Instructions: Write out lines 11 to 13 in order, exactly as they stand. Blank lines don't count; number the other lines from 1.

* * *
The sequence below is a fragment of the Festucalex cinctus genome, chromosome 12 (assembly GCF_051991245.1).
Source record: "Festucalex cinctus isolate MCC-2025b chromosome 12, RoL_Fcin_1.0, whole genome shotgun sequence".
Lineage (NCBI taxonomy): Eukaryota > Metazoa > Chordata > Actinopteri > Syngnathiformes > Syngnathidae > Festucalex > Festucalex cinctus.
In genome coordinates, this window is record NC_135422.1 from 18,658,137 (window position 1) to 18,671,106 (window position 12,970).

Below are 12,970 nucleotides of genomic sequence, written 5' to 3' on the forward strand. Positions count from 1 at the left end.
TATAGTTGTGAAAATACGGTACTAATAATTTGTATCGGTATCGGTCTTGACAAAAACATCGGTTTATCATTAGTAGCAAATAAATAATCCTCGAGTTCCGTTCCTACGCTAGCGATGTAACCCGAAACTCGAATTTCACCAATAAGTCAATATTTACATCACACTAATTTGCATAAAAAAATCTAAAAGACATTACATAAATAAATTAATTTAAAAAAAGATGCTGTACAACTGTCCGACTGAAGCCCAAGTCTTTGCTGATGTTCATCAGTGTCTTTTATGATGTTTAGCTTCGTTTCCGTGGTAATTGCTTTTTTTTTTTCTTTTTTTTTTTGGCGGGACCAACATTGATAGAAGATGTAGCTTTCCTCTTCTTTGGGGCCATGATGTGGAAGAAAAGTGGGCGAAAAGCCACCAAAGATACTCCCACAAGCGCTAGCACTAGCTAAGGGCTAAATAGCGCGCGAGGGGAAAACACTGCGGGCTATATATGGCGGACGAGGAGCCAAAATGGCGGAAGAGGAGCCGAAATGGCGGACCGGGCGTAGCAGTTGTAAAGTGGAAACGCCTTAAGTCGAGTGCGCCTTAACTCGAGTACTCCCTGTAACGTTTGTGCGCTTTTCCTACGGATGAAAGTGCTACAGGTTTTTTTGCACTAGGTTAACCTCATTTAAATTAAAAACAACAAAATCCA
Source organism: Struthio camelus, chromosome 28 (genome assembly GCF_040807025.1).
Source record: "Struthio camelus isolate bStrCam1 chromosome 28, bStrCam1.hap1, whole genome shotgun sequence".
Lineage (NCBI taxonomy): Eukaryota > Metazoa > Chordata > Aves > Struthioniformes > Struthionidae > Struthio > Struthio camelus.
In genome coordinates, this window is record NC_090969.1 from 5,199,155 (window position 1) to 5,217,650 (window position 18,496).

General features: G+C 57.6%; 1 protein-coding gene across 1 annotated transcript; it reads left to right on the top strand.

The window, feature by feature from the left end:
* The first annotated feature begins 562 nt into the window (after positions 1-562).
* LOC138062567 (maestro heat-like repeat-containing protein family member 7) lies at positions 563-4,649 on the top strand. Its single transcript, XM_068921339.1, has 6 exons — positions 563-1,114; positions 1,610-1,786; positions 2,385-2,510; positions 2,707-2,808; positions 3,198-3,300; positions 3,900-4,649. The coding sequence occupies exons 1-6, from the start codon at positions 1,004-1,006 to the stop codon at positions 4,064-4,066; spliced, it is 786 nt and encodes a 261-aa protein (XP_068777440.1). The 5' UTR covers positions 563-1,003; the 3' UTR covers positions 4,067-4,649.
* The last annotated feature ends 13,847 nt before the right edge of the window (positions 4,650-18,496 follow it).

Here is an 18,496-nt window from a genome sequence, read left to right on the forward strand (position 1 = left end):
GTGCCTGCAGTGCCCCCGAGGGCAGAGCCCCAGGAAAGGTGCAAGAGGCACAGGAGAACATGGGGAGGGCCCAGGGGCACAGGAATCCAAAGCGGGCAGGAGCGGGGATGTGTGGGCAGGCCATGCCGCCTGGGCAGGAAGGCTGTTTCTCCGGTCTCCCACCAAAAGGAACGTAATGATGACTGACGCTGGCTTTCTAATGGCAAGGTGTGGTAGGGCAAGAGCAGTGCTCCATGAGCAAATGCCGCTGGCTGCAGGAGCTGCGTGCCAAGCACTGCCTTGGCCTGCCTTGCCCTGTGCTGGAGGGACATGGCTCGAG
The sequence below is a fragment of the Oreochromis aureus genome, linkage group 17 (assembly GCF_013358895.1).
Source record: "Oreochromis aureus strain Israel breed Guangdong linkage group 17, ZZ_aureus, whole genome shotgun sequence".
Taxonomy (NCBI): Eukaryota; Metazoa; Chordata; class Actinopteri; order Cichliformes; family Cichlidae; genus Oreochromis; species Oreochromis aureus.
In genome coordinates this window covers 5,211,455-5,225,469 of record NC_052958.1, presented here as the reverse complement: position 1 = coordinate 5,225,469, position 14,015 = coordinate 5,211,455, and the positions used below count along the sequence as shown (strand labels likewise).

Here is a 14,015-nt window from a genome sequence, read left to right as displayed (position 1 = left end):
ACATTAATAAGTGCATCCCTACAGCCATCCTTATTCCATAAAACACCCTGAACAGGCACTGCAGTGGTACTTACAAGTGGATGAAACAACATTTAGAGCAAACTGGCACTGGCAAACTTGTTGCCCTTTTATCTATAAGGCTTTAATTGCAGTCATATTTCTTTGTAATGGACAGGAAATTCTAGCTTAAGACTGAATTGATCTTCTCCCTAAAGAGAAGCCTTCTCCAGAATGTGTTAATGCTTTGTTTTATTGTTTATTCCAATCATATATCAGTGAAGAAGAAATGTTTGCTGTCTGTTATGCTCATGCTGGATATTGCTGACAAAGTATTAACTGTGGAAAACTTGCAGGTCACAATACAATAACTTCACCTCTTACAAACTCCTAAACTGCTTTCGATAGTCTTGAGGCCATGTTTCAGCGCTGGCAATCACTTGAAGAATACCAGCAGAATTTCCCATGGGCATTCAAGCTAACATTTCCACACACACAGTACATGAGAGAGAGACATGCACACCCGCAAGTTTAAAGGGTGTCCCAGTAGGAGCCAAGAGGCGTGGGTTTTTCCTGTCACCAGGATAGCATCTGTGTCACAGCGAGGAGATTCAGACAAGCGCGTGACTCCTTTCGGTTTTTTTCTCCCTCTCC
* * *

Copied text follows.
General features: G+C 57.6%; 1 protein-coding gene across 1 annotated transcript; it reads left to right on the top strand.

The window, feature by feature from the left end:
* The first annotated feature begins 562 nt into the window (after positions 1-562).